“Have you ever been to Chester?”
The racecourse is one of those follies that sprang from England’s most creative period, shaped from the bowl of an ancient Roman harbour with an intimacy from its one mile round course that is matched only by the Champs de Mars in Port Louis. And as only the British would, on race days the contestants march ceremoniously through the heart of the city to what the early Britons christened the “Roodeye”. My grandfather always said: “If you’ve never raced at Chester, you’ve never raced at all,” and that’s probably true of what all English fans would say. At this time of the year, Chester holds two of England’s time-honoured Derby trials, the Chester Vase and the Dee Stakes, the former arguably the more successful in the deliverance of Derby aces, though South Africans will remember that it was his victory in the Dee Stakes that secured former Champion sire, Royal Prerogative’s passage to Cape Town.
Among the Vase’s celebrities of the modern era are Henbit, who went on to a six length end-to-end triumph in the “big one”, and Shergar, the Aga Khan’s ill-fated champion who remains to this day Epsom’s favourite son. In 1989, Old Vic waltzed off with the Vase, and followed up with stunning victories in the French and Irish equivalents. Summerhill has its own recent connection with the event in the race’s imperious winner of its 103rd renewal, Golden Sword, who subsequently chased the world champion Sea The Stars to just over two lengths in the Investec version of the Derby.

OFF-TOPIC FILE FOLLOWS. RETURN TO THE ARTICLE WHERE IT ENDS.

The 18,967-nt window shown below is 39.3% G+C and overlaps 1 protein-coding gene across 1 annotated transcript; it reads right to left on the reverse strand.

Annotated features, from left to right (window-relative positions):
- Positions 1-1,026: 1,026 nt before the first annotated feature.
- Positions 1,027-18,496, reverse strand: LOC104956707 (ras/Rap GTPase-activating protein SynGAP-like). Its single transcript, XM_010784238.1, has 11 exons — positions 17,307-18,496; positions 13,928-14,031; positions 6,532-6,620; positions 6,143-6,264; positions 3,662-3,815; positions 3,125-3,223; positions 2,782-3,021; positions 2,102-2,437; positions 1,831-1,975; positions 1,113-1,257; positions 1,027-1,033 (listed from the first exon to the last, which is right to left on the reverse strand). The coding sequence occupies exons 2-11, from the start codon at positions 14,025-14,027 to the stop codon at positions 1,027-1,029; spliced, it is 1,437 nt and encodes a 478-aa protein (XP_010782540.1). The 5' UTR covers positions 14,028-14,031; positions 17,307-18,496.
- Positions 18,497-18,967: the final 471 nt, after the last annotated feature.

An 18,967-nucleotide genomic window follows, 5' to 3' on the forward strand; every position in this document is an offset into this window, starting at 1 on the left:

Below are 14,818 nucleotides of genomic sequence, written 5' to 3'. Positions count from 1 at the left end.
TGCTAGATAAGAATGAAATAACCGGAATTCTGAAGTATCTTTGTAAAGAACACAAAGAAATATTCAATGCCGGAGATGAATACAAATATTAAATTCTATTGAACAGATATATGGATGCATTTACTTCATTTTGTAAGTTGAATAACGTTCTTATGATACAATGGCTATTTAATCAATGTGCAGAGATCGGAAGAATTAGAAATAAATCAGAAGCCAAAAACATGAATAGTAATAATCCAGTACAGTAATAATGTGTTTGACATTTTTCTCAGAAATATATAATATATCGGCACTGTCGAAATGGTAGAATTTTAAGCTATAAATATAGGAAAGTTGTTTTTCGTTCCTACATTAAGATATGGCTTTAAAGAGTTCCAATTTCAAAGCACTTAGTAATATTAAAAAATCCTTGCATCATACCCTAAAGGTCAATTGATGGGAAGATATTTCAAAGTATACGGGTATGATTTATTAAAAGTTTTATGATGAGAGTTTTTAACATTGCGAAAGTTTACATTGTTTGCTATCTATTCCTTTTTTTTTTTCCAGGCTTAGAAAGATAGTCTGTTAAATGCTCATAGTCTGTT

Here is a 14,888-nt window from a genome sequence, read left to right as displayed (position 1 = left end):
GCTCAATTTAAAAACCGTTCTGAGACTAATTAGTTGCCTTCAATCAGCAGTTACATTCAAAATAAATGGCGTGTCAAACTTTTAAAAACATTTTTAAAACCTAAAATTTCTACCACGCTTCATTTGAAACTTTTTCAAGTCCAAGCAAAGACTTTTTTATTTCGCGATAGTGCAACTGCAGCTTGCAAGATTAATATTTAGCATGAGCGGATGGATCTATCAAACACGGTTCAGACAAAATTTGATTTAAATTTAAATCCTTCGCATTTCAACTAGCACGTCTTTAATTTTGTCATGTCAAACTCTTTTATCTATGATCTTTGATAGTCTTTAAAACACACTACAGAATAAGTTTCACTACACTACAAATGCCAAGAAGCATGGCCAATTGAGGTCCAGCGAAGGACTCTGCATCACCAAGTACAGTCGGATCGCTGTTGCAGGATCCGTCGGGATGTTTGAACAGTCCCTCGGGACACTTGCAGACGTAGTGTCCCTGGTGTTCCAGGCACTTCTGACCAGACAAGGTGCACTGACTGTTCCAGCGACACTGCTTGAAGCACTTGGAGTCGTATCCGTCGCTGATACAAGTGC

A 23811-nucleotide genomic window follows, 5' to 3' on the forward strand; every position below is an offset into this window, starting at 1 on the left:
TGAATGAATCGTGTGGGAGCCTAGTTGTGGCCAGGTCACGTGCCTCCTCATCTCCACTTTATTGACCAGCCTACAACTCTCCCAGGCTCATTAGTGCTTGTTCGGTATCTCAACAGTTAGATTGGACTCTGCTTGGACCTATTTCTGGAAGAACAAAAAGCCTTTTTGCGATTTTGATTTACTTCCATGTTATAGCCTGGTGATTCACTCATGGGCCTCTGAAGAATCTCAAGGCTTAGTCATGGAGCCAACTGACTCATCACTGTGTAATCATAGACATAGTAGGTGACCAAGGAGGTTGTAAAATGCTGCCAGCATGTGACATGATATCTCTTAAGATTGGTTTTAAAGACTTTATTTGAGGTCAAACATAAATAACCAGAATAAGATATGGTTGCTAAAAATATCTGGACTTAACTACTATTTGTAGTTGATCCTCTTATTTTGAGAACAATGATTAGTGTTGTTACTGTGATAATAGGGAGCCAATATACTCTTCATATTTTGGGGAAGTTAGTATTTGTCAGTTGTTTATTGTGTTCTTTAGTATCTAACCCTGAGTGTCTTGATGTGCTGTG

While he’s not quite what his name suggests yet, Ruler Of The World was this week’s hero of the Vase. It is so, that he has taken longer than his illustrious half-brother, Duke Of Marmalade, to create an impact on the track, but on this occasion he looked as if he was ready to make up for lost time, with a power-packed display. Remember, the race is staged within the narrow circumference of an old sailing boat harbour, so the straight is less than 300m, which meant our hero had to conserve his jet fuel ‘til they’d straightened. In a matter of strides he hit top gear, and drew clear for an emphatic fourth win for Aidan O’Brien’s Ballydoyle yard in the past six years. In the saddle, Ryan Moore mentioned he was still a bit green, but once he got a hold of the horse, he lengthened really well. Part-owner, Paul Smith, added: “Aidan thinks quite a lot of him. He’s been working well at home, but we thought he might still be a little babyish. I think with the tight-turning track and the crowd, it was a good choice, and it paid dividends.”